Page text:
Supporters Stand in Unison for Equity Before Profits in Cambridge
Boston, MA -- (ReleaseWire) -- 12/11/2019 -- The community gathered at the Democracy Center last week to boycott Revolutionary Clinics for filing a lawsuit against the City of Cambridge regarding the recent passing of the Cambridge social equity ordinance. Read reflections from local entrepreneurs, cultivators, equity proponents including Councilor Zondervan, co-author of the Cambridge Equity Ordinance, as they stood in solidarity for the lawsuit to be dropped and equity placed before profits :
Quinton Zondervan, Cambridge City Councilor, Co-author of the Cambridge Equity Ordinance
"It's really inspiring what you all are doing here. I'm just honored that I got to play a small part in that. But we did our part and passed the law, now the rest is up to you to keep fighting for it, right?...And we'll be there at city hall supporting you every step of the way."
Joseph Gilmore, President of Massachusetts Recreational Consumer Council
"Rev Clinics acts as if this social equity ordinance holding them up for two years is going to devastate them, but we see how much money these dispensaries are making, millions and millions of dollars. We are drawing the line with anyone that is going to put their profits over equity. And that goes for the rest and every other dispensary. This conversation doesn't stop with Rev Clinics. We need to see some real tangible commitments towards social equity from organizations like "Commonwealth Dispensary Association."
Richard Harding, Co-Founder of R.A.C.E
"I respect so much the work of Councilor Zondervan and Siddiqui. Cambridge has become ground zero in the fight for equity across the country. It is the biggest civil rights issue of our lifetime. It is an opportunity to create generational and institutional wealth within the black community. The outcome of the suit will become case law and will set a spark that will be felt throughout the industry. We need moratoriums to be imposed across the country in every community that was affected by the war on drugs."
Kate Phillips, Director of Education C3RN
"I'm really tired of seeing the demographic of people who consume not represented in the people who own these companies. Working with a lot of these old white men who own all these companies can be really hard to get them to care about education to get them to care about why it's important. Education is important because it gives empowerment. It takes power away from people that try to hold all of this and make it seem like you can't learn what they do. Yeah, you can!"
Grant Smith, Disabled Medical Patient
"Now that Cambridge has gone forward with this period, and now that they've won the first and what will hopefully be the first of many legal victories upholding the legitimacy of this ordinance, it sets the groundwork to take these kind of priority periods statewide into every other local city and town. And it is absolutely a revolutionary step that Cambridge took."
Viondy Merisma, CEO of The Green Torch
"The state said that Waltham wasn't destroyed by the war on drugs...You can't tell me that I wasn't impacted. The best about it is that the (Waltham) city council agreed and voted yes on the ordinance with a 12-2 vote...And I really do want to thank Cambridge for sure, Councilor Kathleen McMenimen…was the one saying "hey Cambridge is doing this, perhaps we should be looking at this."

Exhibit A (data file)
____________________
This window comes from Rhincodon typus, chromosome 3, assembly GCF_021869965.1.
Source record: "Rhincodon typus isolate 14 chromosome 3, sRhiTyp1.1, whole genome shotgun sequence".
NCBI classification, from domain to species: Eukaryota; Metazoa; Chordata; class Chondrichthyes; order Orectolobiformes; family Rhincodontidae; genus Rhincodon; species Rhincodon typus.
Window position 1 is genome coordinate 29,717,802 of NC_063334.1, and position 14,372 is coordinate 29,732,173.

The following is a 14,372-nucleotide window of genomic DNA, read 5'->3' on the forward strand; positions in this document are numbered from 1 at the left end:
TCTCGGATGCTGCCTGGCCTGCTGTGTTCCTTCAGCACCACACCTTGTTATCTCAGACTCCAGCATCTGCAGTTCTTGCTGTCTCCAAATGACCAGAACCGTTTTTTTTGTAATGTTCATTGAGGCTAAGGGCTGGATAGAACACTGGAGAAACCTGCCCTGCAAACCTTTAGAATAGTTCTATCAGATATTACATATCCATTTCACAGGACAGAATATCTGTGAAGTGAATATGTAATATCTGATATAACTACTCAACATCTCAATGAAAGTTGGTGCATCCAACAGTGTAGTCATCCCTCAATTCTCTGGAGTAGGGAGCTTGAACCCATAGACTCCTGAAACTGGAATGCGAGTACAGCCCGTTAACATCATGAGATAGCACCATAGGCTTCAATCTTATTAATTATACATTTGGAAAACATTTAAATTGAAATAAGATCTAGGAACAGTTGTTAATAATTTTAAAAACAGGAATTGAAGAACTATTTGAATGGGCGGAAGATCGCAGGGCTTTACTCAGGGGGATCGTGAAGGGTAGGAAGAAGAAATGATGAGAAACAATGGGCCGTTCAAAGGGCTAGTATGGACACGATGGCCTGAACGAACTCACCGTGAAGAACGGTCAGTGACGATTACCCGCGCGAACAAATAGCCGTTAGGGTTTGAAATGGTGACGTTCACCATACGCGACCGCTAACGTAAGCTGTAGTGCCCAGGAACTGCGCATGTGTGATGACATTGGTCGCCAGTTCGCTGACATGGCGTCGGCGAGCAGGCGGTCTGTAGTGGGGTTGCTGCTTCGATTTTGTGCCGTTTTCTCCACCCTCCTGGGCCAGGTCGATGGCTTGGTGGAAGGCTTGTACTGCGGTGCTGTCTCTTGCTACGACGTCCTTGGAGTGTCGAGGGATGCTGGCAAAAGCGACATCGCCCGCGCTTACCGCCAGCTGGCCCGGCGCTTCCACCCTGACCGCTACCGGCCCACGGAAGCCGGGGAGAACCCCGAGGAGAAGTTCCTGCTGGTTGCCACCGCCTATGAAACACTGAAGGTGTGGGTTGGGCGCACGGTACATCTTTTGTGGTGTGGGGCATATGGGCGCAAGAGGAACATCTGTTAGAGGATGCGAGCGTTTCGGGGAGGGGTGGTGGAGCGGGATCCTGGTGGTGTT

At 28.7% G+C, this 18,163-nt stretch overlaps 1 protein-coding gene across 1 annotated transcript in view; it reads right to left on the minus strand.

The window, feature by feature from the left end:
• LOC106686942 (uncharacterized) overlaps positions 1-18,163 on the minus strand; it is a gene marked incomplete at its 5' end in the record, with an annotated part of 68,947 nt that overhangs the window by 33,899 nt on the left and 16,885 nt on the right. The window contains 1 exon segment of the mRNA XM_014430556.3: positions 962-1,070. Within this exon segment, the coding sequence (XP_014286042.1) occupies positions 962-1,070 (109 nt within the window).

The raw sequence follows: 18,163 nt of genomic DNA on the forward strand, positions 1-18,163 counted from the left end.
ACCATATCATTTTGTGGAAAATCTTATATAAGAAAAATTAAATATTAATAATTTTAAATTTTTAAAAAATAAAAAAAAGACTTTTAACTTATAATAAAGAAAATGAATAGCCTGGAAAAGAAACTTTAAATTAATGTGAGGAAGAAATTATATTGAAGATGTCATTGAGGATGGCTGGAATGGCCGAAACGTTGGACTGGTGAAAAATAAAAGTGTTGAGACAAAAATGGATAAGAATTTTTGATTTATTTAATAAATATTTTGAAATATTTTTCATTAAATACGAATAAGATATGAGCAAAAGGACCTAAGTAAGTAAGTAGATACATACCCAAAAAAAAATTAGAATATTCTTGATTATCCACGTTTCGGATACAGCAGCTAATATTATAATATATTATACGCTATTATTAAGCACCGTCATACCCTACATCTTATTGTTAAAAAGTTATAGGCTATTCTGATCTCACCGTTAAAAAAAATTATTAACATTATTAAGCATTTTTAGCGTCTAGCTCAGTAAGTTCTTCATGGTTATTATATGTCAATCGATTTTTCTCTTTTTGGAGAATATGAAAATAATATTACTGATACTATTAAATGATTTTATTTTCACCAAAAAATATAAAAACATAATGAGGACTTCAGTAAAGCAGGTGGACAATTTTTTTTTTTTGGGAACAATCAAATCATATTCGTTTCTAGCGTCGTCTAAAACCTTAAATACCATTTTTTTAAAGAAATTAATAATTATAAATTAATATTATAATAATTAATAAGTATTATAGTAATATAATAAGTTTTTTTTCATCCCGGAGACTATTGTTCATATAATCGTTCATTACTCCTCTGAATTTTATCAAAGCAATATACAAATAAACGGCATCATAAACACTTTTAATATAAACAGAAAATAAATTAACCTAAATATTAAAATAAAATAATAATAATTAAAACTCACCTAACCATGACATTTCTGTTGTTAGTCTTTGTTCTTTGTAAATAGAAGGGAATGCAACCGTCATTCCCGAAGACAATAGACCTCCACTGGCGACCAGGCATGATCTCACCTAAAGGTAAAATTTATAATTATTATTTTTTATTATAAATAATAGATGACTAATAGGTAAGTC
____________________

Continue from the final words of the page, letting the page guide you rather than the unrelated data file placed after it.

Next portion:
Joseph Raymond, Founder/Director of NECCA
"Let's remember one thing: they only care about their bottom line. So the equity that they tout is only promotion to get them what they need and then it's back to the drawing board: what's best for the stockholders/shareholders. These are predators that smell blood."
Ed DeSousa, CEO of RiverRun Gardens
"Let's face it, hundreds of millions of dollars have been made from the legal Massachusetts market and this will continue to increase as stigma fades. Stand with small businesses, stand with equity applicants and vote with your dollars."
Mike Crawford, Radio Host of Young Jurks/Former President of MASSCANN
"You'll never see Young Jurks (interview them), unless they drop this lawsuit, unless they fund the social equity, they need to step up. But long term, we got long memory. I've been here 20yrs and I'm going to be here another 20 yrs. And we're not going to forget. We want to have craft. I want to support good (local) business. I don't want to have to go to big business."
Saskia James, Cambridge Resident, Equity Advocate
"We have to think more radical on how we want the industry to look like and how we want it to feel and to honor that. And people like Revolutionary Clinics are not doing that. That's not the plant that's being sold to you, that's not the treatment that the patients are saying they are receiving when they go, that they can barely afford/have access to it . That's hoarding!"
Massachusetts Recreational Consumer Council is a consumer advocacy and education group whose platform connects consumers to growers, policy makers, local brands. We integrate culture into policy through a neighborhood approach by sharing best practices and models for cooperative growth. Massachusetts Recreational Consumer Council amplifies the voice of consumers on a state and municipal level by providing educational opportunities, mobilize constituents to lobby for equity, and link potential business owners with consumers.
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